Among participants, for each increase of 10 micrograms per cubic meter (µg/m3) of fine particles in the neighborhood's air, the risk of death from any cause rose by 11 to 17 percent, according to Michael Jerrett, Ph.D., associate professor of preventive medicine at the Keck School of Medicine of the University of Southern California and the paper's lead author. Fine particle levels can differ by about 20 µg/m3 from the cleanest parts of Los Angeles to the most polluted.
"By looking at the effects of pollution within communities, not only did we observe pollution's influence on overall mortality, but we saw specific links between particulate matter and death from ischemic heart disease, such as heart attack, as well as lung cancers," Jerrett says. Ischemic heart disease mortality risks rose by 25 to 39 percent for the 10 µg/m3increase in air pollution.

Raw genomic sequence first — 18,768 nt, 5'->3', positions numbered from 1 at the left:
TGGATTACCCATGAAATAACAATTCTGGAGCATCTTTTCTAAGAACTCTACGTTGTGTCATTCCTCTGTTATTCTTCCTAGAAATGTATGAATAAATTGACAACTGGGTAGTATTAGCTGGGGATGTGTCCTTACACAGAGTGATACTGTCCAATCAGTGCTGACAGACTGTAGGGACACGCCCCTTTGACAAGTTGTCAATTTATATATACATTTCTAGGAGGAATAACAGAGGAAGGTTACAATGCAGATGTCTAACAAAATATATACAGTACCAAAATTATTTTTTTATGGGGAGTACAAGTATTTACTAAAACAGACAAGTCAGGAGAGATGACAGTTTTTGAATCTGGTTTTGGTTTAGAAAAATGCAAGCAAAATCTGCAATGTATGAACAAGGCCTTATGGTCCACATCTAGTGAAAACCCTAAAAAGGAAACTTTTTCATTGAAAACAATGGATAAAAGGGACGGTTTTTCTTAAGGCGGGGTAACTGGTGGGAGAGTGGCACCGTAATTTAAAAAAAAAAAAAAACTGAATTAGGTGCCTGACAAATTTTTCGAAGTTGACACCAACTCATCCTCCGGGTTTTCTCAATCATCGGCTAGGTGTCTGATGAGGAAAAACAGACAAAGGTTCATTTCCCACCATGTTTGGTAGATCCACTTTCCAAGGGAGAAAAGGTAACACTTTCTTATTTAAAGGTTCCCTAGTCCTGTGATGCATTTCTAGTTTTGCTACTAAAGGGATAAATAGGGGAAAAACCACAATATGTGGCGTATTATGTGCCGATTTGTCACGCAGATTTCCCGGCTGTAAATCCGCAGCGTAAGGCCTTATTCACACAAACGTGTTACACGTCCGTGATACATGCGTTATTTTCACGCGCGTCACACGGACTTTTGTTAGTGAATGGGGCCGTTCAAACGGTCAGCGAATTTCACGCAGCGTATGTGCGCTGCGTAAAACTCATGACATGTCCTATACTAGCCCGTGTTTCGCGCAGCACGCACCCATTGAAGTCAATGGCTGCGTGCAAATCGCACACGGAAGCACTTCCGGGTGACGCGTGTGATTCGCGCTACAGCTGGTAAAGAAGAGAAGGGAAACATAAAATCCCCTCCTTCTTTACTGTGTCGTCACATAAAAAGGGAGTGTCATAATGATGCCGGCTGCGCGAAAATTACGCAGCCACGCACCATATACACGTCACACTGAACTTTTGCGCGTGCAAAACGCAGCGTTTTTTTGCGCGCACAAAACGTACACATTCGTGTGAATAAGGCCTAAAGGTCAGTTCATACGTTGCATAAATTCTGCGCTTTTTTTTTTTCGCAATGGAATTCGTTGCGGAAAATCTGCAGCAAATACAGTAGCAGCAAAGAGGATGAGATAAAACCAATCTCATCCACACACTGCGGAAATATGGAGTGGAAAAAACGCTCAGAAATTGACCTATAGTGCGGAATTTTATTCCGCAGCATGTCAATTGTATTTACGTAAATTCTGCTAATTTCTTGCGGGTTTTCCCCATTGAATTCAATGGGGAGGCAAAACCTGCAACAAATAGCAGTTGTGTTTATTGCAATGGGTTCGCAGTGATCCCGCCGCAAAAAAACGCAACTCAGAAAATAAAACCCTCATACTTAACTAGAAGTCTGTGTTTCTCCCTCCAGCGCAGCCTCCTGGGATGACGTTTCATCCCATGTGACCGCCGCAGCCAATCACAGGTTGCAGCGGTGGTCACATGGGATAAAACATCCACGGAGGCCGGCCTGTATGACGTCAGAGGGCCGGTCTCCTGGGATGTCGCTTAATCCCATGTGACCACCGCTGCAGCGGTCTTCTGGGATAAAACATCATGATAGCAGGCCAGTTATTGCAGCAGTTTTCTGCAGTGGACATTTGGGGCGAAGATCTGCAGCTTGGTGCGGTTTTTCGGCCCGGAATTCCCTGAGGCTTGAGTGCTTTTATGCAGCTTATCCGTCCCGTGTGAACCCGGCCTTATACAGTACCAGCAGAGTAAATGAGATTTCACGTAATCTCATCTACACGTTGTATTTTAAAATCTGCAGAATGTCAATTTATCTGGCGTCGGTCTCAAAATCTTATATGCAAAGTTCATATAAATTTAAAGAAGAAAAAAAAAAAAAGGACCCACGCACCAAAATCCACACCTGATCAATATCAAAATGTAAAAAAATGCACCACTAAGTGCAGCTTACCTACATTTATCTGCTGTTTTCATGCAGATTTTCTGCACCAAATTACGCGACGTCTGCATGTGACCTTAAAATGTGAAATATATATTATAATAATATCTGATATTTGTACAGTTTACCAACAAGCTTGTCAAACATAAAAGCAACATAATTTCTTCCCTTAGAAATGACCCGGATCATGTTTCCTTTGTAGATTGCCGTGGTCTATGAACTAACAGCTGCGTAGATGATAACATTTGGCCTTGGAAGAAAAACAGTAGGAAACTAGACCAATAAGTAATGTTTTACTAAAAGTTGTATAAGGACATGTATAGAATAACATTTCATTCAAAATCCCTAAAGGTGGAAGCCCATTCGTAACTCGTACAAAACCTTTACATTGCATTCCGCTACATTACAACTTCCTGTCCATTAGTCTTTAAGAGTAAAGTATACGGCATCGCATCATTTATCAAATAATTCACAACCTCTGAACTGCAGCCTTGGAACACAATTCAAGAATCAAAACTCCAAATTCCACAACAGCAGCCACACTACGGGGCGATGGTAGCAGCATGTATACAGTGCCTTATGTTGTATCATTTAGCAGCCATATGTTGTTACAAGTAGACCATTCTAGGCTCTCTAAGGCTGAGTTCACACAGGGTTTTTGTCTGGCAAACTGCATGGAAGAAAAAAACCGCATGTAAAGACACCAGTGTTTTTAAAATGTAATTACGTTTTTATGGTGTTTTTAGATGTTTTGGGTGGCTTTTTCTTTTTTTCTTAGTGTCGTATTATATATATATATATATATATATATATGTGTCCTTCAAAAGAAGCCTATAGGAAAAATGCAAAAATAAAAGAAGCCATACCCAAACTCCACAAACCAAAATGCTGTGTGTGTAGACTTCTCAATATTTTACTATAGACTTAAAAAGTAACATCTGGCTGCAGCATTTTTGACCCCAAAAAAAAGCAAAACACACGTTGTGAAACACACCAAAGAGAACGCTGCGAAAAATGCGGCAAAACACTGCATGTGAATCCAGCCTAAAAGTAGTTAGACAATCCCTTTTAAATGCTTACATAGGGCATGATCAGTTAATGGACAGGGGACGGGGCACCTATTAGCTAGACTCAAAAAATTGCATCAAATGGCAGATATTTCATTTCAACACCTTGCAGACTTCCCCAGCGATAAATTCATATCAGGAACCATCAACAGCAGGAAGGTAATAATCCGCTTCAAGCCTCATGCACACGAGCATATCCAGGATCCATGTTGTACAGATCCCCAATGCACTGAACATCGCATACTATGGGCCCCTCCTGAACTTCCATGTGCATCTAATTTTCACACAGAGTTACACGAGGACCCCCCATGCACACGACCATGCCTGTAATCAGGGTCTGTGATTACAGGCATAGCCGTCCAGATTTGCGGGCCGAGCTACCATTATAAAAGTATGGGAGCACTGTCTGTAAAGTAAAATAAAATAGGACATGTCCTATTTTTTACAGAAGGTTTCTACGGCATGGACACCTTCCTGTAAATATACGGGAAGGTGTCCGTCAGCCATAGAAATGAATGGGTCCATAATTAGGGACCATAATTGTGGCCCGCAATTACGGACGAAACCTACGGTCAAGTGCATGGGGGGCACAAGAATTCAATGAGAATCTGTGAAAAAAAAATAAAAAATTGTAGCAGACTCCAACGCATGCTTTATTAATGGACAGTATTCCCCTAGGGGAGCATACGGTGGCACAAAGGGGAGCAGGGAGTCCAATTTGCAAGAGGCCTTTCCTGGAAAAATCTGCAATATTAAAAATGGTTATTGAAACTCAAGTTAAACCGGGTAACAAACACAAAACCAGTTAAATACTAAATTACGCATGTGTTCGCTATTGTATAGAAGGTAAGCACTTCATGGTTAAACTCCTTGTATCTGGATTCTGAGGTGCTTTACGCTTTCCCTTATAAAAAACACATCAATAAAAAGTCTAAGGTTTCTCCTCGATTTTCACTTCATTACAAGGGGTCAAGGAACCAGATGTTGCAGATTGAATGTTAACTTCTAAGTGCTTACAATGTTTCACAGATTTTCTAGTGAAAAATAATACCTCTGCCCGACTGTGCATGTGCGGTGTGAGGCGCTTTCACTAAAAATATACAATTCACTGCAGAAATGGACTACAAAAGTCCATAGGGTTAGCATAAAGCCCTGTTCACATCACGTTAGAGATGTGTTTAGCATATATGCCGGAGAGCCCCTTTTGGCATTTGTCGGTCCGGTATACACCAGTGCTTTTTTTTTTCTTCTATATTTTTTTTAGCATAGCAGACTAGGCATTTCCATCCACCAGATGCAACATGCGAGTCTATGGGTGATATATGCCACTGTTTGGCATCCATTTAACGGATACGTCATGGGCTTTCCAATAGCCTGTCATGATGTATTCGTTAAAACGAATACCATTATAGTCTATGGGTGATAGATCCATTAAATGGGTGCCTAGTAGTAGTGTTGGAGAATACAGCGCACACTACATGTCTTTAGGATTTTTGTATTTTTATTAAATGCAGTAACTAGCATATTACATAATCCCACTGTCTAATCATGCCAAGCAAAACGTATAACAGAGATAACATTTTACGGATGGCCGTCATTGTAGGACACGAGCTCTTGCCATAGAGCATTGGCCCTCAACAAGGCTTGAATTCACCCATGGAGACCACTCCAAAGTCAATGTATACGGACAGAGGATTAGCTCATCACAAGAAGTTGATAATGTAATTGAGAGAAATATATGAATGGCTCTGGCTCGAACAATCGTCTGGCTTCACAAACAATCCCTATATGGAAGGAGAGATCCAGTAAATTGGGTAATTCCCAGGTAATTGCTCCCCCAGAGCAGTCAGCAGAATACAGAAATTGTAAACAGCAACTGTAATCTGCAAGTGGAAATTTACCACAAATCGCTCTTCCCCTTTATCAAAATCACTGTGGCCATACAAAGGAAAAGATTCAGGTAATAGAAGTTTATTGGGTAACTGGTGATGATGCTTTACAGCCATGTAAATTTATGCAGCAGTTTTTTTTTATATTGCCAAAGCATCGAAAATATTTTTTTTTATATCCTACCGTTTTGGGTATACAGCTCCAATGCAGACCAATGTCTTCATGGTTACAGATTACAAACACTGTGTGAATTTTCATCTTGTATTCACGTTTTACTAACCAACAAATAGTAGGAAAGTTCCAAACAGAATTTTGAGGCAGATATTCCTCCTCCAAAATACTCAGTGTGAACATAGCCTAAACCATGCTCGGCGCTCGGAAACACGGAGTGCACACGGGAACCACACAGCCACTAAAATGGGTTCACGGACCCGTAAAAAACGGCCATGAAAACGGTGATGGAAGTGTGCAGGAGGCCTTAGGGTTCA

Tuesday, September 20, 2005
Air pollution: Worse than you thought